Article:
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june favourites

Happy July and happy summer! It’s been a busy month, filled with some exciting changes and revelations. Read on to find out! 🙂

mindful shopping

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This is definitely easier said than done if you’re edging on compulsive shopping, which many of us do without realising. It looks good on the mannequin, or it seems useful at the time, but when you get home you realise maybe you didn’t need it after all. Or you use it once and then it gathers dust at the back of a cupboard. I’ve done a lot of work on myself to reduce my attachment to stuff, but I’ve always been frugal, so it hasn’t been excessively hard for me to be more selective in my shopping. I had run out of summer clothes to wear and so went on many more shopping trips than I would have in the past, and most of the time, I went home empty handed. It’s life-changing to walk out of a shop knowing you didn’t feel pressured by the shop assistant, having carefully thought through any purchases (‘is it useful’, ‘is it durable’, is it worth the price’, ‘will it match my style’…).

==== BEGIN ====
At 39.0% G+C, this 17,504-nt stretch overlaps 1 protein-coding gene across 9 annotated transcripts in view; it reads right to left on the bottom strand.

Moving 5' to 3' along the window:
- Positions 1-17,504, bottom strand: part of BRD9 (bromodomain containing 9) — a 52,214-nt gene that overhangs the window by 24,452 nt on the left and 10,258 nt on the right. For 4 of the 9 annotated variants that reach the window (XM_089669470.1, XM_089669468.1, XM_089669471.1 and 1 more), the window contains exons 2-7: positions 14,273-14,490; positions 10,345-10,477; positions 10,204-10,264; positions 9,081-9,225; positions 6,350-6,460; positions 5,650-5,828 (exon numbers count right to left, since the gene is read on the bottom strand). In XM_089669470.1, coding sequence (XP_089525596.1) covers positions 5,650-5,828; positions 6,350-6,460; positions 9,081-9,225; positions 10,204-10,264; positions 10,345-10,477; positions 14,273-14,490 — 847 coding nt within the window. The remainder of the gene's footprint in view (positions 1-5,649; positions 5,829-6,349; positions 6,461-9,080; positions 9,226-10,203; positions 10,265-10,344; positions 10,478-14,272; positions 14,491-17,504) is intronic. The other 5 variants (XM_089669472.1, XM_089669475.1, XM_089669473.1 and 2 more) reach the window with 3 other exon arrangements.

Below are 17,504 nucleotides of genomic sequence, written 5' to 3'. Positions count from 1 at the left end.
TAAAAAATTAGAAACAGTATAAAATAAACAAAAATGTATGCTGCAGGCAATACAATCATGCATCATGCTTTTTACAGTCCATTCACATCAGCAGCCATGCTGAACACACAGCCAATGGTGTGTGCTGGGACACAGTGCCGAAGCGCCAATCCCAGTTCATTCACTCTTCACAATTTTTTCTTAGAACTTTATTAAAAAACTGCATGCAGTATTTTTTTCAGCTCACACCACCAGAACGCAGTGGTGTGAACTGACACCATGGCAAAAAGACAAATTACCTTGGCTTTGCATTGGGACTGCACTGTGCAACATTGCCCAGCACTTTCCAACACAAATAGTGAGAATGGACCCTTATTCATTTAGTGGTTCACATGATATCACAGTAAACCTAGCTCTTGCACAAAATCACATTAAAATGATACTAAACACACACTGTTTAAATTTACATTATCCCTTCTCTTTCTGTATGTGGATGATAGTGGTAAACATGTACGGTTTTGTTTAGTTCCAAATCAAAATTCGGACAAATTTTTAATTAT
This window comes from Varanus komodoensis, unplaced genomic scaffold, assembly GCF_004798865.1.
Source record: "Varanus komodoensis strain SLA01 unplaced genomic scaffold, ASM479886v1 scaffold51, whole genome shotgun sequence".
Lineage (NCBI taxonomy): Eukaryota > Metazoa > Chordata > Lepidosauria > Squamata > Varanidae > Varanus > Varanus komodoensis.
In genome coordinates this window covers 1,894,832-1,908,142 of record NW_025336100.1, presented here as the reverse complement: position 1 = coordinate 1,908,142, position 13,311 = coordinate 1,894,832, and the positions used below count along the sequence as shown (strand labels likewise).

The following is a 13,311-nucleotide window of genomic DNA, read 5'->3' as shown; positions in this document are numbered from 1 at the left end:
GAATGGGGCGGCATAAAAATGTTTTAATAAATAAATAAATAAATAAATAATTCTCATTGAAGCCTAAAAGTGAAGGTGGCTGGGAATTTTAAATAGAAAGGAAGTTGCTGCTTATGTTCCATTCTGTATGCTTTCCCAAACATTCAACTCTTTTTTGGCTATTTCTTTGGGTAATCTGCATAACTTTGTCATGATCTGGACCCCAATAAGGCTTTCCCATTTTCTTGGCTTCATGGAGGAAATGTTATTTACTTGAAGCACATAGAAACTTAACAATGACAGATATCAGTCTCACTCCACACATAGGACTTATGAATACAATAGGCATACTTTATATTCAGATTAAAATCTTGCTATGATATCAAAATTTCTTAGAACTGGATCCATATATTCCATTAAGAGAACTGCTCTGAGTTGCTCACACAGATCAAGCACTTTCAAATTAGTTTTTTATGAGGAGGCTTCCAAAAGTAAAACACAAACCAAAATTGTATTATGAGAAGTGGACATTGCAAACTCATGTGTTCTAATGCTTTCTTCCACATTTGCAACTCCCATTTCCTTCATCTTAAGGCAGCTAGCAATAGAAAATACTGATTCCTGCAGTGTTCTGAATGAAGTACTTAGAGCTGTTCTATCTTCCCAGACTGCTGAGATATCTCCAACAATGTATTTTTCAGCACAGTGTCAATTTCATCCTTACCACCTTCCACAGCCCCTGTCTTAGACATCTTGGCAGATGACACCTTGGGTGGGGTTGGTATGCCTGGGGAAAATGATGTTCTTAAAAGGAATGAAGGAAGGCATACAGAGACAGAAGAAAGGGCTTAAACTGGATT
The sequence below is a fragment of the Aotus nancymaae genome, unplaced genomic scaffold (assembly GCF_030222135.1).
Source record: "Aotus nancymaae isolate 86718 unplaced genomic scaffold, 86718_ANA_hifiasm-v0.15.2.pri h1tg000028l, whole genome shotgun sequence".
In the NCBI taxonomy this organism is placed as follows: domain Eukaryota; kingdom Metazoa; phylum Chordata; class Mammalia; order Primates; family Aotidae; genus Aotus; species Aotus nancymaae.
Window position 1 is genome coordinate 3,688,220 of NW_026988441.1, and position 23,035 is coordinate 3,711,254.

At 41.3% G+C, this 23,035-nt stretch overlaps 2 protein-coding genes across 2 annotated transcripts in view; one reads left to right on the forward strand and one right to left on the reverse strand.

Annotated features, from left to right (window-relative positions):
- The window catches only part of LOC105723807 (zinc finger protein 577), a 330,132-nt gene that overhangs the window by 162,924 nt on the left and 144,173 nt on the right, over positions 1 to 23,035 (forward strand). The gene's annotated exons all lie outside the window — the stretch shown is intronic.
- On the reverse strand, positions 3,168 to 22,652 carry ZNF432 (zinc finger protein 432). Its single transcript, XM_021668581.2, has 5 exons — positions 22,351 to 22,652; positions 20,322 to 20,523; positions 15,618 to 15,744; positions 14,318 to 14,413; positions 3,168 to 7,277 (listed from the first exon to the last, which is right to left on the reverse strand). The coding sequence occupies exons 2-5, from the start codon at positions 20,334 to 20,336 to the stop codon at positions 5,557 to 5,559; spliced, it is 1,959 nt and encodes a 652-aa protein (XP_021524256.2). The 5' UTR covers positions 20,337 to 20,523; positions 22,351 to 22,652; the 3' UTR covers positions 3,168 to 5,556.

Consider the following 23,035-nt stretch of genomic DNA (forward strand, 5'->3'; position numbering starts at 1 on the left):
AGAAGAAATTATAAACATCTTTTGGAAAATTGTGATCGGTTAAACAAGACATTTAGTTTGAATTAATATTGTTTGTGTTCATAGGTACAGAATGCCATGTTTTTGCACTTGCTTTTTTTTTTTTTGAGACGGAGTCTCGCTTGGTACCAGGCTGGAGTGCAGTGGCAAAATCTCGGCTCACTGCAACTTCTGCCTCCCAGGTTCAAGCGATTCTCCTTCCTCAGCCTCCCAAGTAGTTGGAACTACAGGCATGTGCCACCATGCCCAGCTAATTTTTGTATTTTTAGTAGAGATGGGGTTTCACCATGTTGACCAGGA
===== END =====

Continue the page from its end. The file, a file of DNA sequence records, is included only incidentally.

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this is how you pack exactly what you need

Holiday season is upon us once more! I’m super hyped becauseI have actually planned a couple of trips this year, which means my suitcase will be more than just a weekend bag for a few days spent with a friend. Or will it? Is packing a huge suitcase, 5 pairs of shoes and both a hair straightener and curling iron really necessary?

Having less is seriously cool. I’m no longer worried about stuff not matching in my wardrobe, or that pink jacket I never wear: if I’m not using it, I’m not keeping it.